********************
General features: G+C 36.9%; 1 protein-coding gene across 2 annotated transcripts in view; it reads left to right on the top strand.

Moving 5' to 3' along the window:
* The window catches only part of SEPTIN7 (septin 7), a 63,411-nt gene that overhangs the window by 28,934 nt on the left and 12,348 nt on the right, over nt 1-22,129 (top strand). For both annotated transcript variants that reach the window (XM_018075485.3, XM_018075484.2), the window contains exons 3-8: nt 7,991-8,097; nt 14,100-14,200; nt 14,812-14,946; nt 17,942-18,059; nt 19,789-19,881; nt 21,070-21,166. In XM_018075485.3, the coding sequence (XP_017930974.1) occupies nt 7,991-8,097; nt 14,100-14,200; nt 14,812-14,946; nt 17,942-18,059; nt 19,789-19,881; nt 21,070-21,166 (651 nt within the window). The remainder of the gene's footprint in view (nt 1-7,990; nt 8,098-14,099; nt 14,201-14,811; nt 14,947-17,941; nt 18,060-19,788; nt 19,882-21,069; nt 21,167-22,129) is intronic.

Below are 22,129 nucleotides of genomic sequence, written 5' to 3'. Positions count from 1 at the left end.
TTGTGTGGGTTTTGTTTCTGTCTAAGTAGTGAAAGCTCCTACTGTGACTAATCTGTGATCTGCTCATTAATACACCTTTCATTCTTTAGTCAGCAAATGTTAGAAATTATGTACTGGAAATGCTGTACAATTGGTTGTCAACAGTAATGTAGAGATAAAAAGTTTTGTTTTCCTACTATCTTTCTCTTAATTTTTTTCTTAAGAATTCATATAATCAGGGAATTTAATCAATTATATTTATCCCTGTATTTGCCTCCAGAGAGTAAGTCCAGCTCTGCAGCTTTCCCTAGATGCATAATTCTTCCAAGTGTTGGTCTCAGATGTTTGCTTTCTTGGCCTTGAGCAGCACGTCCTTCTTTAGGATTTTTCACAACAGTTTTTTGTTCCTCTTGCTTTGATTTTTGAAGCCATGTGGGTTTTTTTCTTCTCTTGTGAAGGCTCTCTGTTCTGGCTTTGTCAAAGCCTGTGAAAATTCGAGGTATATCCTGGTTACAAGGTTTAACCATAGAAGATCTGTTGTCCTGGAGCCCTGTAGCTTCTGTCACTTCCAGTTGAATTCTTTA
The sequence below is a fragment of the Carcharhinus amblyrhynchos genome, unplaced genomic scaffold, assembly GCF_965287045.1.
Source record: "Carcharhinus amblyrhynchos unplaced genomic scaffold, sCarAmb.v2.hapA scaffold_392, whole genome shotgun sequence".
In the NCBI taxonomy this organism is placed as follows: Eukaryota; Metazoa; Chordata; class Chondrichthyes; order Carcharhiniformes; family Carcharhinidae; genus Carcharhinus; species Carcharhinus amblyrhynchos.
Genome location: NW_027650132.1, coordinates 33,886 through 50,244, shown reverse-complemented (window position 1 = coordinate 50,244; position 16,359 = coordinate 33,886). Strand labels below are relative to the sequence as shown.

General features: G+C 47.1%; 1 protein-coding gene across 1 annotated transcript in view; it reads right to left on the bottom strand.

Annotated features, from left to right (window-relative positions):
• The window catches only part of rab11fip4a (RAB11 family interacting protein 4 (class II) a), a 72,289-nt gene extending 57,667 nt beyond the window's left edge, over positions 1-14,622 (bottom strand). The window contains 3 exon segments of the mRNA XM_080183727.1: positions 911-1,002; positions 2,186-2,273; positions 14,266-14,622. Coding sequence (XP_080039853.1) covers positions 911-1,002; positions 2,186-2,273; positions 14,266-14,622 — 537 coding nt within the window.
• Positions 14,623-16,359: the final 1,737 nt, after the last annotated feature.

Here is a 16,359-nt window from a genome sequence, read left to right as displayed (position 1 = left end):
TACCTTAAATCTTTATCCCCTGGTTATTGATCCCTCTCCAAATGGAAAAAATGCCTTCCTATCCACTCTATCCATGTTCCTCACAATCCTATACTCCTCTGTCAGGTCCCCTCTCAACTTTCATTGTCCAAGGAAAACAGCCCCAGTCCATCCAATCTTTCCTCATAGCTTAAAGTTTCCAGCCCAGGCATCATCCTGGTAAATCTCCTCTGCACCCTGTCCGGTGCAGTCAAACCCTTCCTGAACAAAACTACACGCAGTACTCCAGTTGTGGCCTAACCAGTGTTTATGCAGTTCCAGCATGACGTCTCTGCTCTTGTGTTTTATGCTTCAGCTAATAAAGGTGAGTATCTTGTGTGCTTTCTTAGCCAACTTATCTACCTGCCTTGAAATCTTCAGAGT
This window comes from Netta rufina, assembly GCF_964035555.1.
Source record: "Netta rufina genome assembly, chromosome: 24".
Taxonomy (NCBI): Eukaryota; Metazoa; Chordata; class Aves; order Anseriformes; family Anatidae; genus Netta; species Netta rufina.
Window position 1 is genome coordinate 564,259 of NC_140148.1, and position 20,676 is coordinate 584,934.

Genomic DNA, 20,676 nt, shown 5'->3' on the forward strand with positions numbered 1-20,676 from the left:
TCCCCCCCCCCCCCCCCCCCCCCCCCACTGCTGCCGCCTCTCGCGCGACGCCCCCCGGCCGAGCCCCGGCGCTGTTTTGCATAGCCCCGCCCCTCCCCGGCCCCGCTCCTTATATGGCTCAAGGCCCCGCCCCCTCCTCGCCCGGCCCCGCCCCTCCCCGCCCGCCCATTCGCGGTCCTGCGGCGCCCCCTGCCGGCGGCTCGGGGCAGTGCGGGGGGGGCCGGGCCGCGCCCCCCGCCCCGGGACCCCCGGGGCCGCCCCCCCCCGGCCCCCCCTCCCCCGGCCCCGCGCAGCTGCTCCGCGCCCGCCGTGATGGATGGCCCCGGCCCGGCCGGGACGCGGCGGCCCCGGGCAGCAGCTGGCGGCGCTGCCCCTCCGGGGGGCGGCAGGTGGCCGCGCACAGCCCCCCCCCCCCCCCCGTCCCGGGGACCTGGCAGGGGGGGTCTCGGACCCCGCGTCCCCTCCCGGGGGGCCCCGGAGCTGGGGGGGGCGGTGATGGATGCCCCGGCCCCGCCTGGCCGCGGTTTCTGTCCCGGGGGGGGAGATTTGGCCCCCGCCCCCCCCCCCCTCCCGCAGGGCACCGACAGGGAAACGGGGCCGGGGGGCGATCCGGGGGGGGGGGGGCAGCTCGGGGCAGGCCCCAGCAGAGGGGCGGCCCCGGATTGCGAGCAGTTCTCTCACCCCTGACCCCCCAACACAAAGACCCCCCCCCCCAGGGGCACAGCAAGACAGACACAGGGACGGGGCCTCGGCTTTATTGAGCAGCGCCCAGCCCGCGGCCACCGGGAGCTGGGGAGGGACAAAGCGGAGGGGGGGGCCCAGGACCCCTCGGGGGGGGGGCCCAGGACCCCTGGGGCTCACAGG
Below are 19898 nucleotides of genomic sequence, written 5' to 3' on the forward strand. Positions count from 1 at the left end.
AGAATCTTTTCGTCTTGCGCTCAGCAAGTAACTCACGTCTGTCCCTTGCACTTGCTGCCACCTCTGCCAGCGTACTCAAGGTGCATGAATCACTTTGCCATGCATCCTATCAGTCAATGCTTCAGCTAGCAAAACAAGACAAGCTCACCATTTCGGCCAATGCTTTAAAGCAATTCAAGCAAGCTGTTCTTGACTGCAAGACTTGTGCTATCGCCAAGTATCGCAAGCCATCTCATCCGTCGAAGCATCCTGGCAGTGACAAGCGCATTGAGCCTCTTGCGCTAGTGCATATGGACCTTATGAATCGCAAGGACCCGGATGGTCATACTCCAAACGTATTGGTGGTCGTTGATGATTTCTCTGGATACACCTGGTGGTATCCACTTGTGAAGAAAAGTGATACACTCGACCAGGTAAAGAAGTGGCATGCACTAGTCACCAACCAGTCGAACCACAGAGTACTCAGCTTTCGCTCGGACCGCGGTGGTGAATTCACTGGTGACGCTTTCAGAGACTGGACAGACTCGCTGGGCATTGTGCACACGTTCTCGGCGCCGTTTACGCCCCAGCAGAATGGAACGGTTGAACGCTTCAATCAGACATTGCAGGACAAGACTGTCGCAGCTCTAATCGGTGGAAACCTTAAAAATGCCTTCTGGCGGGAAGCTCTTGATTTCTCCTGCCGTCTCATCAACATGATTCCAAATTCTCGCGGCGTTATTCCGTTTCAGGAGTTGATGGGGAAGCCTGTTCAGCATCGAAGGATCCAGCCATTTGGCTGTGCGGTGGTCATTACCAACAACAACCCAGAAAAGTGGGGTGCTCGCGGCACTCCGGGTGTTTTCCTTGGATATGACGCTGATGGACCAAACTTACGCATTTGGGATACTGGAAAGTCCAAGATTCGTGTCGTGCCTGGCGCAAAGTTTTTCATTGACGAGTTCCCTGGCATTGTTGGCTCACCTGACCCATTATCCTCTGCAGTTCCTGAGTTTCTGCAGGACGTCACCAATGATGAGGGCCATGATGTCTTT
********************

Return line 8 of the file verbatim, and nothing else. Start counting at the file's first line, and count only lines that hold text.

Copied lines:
In the NCBI taxonomy this organism is placed as follows: Eukaryota; Metazoa; Chordata; class Chondrichthyes; order Carcharhiniformes; family Carcharhinidae; genus Carcharhinus; species Carcharhinus amblyrhynchos.